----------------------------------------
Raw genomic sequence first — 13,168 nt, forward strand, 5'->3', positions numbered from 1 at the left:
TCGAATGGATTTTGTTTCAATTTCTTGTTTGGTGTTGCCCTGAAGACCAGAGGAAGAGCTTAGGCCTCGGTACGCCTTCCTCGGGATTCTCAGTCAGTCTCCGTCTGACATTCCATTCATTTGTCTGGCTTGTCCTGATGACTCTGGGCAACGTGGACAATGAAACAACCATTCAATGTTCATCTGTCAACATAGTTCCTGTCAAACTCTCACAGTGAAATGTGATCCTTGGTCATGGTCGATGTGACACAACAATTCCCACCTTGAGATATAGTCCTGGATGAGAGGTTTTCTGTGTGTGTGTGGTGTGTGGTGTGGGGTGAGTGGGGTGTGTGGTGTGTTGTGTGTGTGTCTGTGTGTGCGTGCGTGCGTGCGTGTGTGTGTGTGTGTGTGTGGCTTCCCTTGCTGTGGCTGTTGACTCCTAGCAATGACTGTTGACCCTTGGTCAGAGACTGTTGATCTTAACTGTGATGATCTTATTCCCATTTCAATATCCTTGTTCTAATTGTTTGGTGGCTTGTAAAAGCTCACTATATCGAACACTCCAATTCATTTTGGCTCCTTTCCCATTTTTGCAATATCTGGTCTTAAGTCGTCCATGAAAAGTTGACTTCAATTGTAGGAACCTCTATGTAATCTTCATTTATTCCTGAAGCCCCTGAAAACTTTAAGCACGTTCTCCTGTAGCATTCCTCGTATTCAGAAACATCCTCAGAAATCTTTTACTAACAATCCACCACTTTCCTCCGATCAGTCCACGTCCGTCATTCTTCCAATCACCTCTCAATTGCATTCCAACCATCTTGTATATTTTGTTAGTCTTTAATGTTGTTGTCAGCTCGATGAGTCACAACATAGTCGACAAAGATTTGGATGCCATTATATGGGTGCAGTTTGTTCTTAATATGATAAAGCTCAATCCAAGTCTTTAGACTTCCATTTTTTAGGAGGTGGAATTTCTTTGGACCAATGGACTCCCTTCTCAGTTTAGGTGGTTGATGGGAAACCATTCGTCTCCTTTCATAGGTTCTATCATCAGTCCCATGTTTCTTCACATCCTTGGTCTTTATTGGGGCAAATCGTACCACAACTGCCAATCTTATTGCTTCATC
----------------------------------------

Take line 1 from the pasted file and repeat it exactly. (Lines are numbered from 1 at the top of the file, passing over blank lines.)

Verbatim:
Raw genomic sequence first — 13,168 nt, forward strand, 5'->3', positions numbered from 1 at the left: